opinion that, based upon the estimated cost of a normal super bomb
development program (not a “crash” program), the development of a super
bomb is within the capability of the United States and will not
interfere materially with the conversion to a wartime basis of the
United States war potential. It is true that the development program
will interfere somewhat but they are of the opinion that the advantages
to be gained through [Page 507] the
possession of the super weapon would more than offset any disadvantages
that might result from any foreseeable delay in the conversion of United
States industrial potential to a wartime basis.
(8) Question: Would the super bomb be delivered
with more assurance than the atomic bomb?
Comment: The development of the carrier vehicle
will depend largely on the characteristics, physical dimensions and
weight of the weapon. There is no reason to believe that the delivery
problem will be more acute with the super than with the fission bomb,
considering the reduced accuracy of delivery required.
(9) Question: Is the Super the only weapon which
would destroy certain heavy enemy structures?
Comment: Because of the theoretical and technical
nature of the problem and in view of the press of time, the Joint Chiefs
of Staff would prefer to withhold comment on this question. They
understand that the Weapons Systems Evaluation Group has provided you
with its answer to the question.
(10) Question: What would be the effects of
strategic use of the Super by naval carriers?
Comment: The Joint Chiefs of Staff believe that
the effects of the strategic use of the super bomb by naval carriers
would not be different from the effects by other vehicles. The Joint
Chiefs of Staff are primarily concerned with the strategic effects of
the super bomb rather than with the question of Service delivery.
(11) Question: What is the tactical value of the
Comment: Considering the nature of the military
forces available to our most probable enemy and his use of such forces,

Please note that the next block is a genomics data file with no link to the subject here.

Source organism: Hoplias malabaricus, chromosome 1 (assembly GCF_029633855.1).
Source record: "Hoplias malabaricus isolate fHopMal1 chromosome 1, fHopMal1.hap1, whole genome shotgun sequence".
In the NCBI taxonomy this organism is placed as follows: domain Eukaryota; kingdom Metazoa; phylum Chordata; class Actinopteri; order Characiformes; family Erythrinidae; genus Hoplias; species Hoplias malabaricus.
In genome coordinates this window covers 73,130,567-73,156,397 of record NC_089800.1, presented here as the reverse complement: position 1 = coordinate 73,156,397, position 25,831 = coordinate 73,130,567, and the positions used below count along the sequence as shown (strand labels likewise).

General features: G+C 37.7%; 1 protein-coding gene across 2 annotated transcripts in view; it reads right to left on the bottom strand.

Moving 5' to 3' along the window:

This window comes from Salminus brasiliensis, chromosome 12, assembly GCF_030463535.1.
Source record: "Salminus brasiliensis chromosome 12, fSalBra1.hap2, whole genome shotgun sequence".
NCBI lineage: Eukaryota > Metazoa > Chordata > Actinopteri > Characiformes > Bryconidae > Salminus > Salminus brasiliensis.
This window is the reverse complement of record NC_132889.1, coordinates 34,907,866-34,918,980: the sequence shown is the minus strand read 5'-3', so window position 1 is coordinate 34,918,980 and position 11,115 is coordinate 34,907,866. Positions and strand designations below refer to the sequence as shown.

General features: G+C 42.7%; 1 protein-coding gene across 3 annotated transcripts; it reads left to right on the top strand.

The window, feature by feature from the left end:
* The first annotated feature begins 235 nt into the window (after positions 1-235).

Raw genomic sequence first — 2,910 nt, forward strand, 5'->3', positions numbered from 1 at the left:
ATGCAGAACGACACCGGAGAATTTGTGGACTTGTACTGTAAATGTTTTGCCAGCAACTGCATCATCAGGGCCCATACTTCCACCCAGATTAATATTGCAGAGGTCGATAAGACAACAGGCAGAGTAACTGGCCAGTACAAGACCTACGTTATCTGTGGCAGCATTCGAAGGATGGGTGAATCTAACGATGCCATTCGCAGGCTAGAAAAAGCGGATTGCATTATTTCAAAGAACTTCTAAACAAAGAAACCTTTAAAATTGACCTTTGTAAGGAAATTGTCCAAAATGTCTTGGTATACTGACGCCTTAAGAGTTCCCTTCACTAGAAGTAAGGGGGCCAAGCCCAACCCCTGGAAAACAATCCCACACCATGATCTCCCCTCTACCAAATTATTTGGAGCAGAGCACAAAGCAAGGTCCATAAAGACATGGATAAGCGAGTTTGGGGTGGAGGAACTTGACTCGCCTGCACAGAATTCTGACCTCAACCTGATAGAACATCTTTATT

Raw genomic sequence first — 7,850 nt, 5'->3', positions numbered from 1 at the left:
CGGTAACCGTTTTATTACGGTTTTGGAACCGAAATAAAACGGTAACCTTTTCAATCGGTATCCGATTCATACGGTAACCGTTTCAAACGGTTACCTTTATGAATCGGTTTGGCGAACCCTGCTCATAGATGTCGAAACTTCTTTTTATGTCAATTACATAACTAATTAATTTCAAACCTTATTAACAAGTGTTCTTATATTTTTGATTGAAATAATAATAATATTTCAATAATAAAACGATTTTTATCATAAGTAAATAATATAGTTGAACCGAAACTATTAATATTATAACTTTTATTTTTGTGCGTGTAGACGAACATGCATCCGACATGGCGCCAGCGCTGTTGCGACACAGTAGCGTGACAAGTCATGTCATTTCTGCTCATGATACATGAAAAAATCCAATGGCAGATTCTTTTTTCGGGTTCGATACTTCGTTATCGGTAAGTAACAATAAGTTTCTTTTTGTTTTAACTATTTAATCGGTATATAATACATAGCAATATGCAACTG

the Joint Chiefs of Staff believe that there is a possibility that the
super bomb will have a high tactical value in special situations for use
against such targets as his massed forces might provide.
(12) Question: Should research continue on
thermonuclear reactions or should it be publicly forsworn?
Comment: The Joint Chiefs of Staff strongly
reaffirm their opinion that United States research on thermonuclear
reactions should be continued at least until such time as an agreement
for international control of atomic energy satisfactory to the United
States is reached in the United Nations. Further, the Joint Chiefs of
Staff interpose serious objections to any unilateral United States
decision which would deprive the military of the results of research in
the thermonuclear field. Accordingly, there should be no forswearing,
either publicly or otherwise, of thermonuclear research; rather, effort
should be made to pursue such research with highest security
precautions. In this connection, the Joint Chiefs of Staff would again
point out that research [Page 508] in
this field will continue regardless of United States decision, since
such research is a normal and logical atomic development.
(13) Question: If the super bomb is developed,
should its effect be demonstrated as an example?
Comment: No. The Joint Chiefs of Staff believe
that any possible moral and psychological advantages of a demonstration
are outweighed by its many well-known military disadvantages.
(14) Question: Would the super bomb be in a class
outside that of a “military” weapon because it would be directed at the
destruction of large cities or rendering large areas uninhabitable for
Comment: The Joint Chiefs of Staff believe not.
They are responsible for the proper and efficient use of any weapon
available to them. Further, they do not subscribe to the belief that the